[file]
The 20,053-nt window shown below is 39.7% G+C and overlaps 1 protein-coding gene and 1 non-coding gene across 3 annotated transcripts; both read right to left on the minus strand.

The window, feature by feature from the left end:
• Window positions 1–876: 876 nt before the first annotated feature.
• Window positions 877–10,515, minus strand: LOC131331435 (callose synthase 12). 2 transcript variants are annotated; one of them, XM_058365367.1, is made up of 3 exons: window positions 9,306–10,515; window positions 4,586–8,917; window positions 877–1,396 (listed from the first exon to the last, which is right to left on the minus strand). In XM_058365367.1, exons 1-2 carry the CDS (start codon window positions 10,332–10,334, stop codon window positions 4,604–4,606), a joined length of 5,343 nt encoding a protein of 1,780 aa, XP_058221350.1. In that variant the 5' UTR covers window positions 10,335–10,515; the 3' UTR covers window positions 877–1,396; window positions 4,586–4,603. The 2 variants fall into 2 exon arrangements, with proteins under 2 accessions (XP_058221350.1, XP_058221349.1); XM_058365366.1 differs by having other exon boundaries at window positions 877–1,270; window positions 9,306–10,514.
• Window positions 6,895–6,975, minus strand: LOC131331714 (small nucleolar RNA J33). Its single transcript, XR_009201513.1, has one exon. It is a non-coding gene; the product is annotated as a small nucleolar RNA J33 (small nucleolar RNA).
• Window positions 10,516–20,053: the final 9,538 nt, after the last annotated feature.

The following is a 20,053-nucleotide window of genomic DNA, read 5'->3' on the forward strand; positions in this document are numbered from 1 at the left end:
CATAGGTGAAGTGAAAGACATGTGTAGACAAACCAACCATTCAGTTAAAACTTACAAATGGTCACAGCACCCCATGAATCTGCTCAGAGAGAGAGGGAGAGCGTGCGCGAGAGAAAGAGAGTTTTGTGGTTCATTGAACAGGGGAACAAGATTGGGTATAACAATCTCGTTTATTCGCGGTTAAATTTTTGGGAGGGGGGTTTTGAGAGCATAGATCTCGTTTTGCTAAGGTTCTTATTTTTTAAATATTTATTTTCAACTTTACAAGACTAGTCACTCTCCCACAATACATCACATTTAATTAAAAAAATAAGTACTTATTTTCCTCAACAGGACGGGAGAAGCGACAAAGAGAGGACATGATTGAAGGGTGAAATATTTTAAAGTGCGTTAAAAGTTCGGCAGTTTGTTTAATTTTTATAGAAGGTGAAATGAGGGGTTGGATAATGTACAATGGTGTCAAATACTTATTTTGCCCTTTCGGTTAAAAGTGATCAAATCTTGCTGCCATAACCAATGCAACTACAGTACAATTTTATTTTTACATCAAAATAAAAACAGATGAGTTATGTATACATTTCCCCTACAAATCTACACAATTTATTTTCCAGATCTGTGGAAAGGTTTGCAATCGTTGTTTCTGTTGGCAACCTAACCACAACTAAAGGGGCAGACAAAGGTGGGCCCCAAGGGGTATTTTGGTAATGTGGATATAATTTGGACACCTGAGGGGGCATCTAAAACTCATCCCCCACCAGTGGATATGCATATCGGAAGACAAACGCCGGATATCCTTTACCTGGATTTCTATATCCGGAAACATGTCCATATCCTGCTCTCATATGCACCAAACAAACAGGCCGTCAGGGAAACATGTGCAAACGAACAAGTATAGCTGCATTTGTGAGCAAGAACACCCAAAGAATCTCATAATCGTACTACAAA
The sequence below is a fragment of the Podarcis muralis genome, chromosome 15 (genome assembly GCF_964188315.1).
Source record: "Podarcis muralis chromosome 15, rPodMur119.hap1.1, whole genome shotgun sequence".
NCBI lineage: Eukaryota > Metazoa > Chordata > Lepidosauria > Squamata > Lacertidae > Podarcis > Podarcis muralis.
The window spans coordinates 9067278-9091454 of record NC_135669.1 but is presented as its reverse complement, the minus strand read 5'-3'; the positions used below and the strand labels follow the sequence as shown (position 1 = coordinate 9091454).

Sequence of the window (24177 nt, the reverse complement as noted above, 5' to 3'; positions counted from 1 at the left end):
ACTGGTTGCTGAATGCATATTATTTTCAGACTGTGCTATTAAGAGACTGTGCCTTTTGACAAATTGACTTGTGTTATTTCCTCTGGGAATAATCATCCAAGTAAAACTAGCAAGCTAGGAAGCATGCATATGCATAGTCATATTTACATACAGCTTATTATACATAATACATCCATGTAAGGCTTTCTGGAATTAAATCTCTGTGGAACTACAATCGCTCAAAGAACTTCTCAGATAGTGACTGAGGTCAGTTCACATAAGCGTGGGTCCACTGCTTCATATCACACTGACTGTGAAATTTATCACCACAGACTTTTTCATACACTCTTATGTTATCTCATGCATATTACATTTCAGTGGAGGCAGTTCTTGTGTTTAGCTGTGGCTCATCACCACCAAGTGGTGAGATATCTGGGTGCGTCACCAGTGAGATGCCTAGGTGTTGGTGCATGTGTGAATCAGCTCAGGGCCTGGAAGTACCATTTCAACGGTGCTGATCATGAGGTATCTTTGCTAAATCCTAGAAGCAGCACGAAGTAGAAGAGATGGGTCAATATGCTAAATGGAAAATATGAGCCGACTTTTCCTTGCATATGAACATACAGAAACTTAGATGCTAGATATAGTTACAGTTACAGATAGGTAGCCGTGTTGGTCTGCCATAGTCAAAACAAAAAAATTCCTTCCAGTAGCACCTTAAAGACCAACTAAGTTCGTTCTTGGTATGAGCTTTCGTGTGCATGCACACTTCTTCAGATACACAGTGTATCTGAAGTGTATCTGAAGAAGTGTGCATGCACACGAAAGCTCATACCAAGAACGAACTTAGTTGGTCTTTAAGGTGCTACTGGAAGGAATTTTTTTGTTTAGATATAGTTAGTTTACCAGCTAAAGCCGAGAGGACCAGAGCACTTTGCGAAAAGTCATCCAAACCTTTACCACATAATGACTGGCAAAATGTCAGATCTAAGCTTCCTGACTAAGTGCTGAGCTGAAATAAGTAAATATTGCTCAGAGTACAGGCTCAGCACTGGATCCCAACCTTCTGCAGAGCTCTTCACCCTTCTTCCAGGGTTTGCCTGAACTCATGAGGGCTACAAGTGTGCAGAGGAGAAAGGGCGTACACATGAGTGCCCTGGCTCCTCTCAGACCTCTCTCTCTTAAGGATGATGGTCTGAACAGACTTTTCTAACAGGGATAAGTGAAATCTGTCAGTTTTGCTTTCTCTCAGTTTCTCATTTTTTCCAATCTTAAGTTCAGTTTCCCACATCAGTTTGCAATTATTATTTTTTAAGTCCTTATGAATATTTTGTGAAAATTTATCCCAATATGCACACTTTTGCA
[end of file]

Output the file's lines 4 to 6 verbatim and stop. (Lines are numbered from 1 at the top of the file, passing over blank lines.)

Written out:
• Window positions 877–10,515, minus strand: LOC131331435 (callose synthase 12). 2 transcript variants are annotated; one of them, XM_058365367.1, is made up of 3 exons: window positions 9,306–10,515; window positions 4,586–8,917; window positions 877–1,396 (listed from the first exon to the last, which is right to left on the minus strand). In XM_058365367.1, exons 1-2 carry the CDS (start codon window positions 10,332–10,334, stop codon window positions 4,604–4,606), a joined length of 5,343 nt encoding a protein of 1,780 aa, XP_058221350.1. In that variant the 5' UTR covers window positions 10,335–10,515; the 3' UTR covers window positions 877–1,396; window positions 4,586–4,603. The 2 variants fall into 2 exon arrangements, with proteins under 2 accessions (XP_058221350.1, XP_058221349.1); XM_058365366.1 differs by having other exon boundaries at window positions 877–1,270; window positions 9,306–10,514.
• Window positions 6,895–6,975, minus strand: LOC131331714 (small nucleolar RNA J33). Its single transcript, XR_009201513.1, has one exon. It is a non-coding gene; the product is annotated as a small nucleolar RNA J33 (small nucleolar RNA).
• Window positions 10,516–20,053: the final 9,538 nt, after the last annotated feature.